Ex-Google mapper brings Kenyan address startup to Nigeria

OkHi is breaking into the Nigerian market in a bid to boost financial inclusion and help solve the country's lack of formal addressing.



Kenya-based startup OkHi, which enables businesses to identify hard-to-find customer addresses using GPS technology, is to expand in Nigeria after closing a fundraising round. 

The $1.5m round was led by Lagos-based payment processing firm Interswitch, who will partner on the Nigerian launch, alongside Founders Factory Africa and Betatron venture capitalists.

OkHi co-founder and CEO Timbo Drayson, who previously worked on the launch of Google Maps in Europe, the Middle East and Africa, says the firm aims to overcome Africa’s lack of formal postal addressing infrastructure, which limits financial inclusion and undermines the efficiency of the continent’s fledgling e-commerce sector.  

The firm collects information, including GPS location data and photographs of properties, to build up accurate customer addresses. Addresses can be verified using past customer delivery histories and phone location data. Drayson says the firm has collected 300,000 customer addresses in Kenya and sees Nigeria, which also lacks a verified central address database, as a significant growth market.  

“We connect people who have an accurate and verified address with businesses who can use that for their business needs…There aren’t many street names that are labelled, especially once we get outside small middle-class urban centres. Most buildings don’t have names or numbers and it’s both frustrating for consumers not to have decent delivery services and access to finance, and inefficient and frustrating for businesses.”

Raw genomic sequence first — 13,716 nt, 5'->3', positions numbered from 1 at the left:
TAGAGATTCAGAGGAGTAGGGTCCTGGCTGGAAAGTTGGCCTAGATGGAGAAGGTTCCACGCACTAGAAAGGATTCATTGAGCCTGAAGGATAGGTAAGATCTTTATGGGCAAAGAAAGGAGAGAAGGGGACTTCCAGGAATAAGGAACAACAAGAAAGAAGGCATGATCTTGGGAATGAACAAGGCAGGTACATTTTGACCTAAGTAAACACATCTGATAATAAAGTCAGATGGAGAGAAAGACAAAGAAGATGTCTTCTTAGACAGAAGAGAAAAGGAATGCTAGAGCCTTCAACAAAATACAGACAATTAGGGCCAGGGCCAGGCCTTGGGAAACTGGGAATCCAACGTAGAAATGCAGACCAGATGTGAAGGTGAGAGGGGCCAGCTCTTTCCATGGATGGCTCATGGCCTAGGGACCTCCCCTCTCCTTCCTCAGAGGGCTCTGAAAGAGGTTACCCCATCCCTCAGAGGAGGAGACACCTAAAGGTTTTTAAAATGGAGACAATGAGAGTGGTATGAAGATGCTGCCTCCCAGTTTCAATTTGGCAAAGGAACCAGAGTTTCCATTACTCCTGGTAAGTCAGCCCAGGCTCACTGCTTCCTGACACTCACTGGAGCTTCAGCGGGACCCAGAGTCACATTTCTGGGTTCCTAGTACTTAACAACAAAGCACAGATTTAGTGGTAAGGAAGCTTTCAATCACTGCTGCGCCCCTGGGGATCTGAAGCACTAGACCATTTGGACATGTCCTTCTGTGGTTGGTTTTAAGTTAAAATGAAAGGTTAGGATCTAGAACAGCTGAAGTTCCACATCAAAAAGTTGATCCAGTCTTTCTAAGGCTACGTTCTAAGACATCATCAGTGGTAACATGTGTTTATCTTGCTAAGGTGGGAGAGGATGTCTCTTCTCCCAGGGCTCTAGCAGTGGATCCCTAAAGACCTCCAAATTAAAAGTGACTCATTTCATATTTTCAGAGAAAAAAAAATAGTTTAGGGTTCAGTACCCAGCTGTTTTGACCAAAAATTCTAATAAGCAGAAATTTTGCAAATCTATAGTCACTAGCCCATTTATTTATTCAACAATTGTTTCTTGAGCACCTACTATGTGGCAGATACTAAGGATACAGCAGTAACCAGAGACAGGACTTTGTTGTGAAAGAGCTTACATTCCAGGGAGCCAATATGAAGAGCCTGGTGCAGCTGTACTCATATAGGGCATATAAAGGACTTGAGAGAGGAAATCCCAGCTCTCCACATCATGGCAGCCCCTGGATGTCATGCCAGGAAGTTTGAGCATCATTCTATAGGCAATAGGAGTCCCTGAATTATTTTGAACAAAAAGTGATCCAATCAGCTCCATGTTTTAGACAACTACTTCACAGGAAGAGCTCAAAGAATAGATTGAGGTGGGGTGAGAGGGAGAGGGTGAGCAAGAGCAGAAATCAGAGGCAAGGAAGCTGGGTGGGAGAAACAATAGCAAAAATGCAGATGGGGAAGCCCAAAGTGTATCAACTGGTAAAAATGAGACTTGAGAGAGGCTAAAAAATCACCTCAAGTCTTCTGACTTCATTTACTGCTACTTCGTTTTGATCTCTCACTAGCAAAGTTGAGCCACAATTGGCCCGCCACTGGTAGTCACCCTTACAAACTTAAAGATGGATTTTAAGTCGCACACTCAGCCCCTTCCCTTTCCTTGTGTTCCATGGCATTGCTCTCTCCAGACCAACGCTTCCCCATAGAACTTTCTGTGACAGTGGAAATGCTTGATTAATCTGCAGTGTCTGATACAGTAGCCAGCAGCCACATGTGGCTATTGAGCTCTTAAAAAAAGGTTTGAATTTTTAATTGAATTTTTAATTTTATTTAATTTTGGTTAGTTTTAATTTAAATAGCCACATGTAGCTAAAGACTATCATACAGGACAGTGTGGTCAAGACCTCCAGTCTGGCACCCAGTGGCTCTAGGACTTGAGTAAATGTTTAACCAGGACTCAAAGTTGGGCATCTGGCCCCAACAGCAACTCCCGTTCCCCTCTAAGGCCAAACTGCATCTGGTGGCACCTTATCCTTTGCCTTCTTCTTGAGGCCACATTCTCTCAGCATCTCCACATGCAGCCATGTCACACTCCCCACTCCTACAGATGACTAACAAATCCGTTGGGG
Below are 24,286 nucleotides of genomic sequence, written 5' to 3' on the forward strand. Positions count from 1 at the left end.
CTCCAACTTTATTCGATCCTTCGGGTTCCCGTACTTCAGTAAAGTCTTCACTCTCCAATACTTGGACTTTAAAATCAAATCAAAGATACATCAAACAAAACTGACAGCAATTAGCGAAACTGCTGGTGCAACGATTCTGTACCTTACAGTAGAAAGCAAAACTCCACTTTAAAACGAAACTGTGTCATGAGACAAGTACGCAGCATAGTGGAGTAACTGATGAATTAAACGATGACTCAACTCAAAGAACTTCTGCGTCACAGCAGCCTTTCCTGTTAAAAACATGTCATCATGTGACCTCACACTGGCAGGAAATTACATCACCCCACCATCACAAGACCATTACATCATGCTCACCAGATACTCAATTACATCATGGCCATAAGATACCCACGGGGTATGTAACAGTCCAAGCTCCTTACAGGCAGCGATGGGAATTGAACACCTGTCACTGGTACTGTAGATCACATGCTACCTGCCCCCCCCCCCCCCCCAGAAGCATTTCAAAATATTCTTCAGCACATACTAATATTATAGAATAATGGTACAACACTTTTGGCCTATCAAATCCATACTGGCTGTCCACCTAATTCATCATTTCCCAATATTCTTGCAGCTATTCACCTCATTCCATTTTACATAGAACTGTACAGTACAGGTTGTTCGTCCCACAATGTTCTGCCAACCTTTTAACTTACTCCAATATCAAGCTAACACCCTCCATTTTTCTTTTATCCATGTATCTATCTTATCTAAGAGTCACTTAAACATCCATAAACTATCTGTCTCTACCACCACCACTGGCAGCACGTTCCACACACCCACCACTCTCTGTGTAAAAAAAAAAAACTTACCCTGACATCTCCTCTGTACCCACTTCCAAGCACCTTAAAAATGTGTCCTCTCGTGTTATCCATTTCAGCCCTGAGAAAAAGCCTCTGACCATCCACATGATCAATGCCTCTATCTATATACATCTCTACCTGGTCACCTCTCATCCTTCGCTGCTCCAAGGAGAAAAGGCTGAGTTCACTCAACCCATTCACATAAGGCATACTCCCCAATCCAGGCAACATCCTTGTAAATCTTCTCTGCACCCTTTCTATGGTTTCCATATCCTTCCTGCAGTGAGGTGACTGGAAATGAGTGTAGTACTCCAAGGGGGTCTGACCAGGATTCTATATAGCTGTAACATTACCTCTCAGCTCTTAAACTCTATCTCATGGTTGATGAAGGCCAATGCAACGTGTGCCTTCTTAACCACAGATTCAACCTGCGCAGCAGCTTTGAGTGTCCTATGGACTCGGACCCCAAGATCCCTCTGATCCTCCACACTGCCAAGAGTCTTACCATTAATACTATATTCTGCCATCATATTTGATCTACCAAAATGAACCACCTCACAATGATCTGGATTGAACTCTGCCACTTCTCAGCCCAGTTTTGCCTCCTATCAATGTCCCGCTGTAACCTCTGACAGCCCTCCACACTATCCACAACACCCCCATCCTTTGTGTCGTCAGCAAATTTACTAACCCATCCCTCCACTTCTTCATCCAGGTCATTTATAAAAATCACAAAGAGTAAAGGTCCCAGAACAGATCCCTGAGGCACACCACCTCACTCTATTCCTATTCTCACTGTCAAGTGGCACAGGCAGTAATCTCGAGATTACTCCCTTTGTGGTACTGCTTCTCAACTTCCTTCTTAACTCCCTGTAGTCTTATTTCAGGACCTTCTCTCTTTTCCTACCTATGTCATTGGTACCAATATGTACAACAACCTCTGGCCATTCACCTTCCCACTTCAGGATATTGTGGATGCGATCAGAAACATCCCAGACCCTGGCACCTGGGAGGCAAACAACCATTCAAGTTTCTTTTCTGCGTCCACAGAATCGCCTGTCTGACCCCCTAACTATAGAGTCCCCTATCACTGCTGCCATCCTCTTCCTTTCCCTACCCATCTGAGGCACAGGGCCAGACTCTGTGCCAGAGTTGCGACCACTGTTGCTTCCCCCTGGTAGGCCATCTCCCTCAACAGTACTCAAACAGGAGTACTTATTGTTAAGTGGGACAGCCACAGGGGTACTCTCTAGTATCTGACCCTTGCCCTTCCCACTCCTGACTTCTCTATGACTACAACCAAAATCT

The lack of a formal address system is particularly frustrating for Nigerian businesses. The Nigerian government has introduced strict regulations for banking customers, meaning that financial services companies have to send physical agents to hard-to-find customer homes in a timely and costly process. 

Drayson says that OkHi technology helps to circumvent the problem, and argues that customers who want to receive goods are incentivised to provide accurate data.  

“What we found was that when we worked with delivery businesses in Kenya, people are incentivised to give an accurate address, because they want the food delivery or the e-commerce delivery. The challenge is when you move into the financial services space – if you’re getting a loan from a mobile app you’ve just downloaded, you prefer for them not to know where you are.”

“What we found working with some early financial service and loan companies was that a large number of addresses provided were incorrect, so we’ve created a remote address verification solution which combines data from your delivery history, and location data from your phone.”

The firm is coming out of a difficult year marred by the Covid-19 pandemic in which it lost a key investor and had to cut employee salaries. Nevertheless, Drayson says that the firm was able to raise more money than initially intended in the latest round and hopes to close a Series-A fundraising at the end of 2021.

The firm has been accepted by Google Immersion and Facebook Commerce, accelerator programmes offering advice and mentorship for emerging tech firms.  

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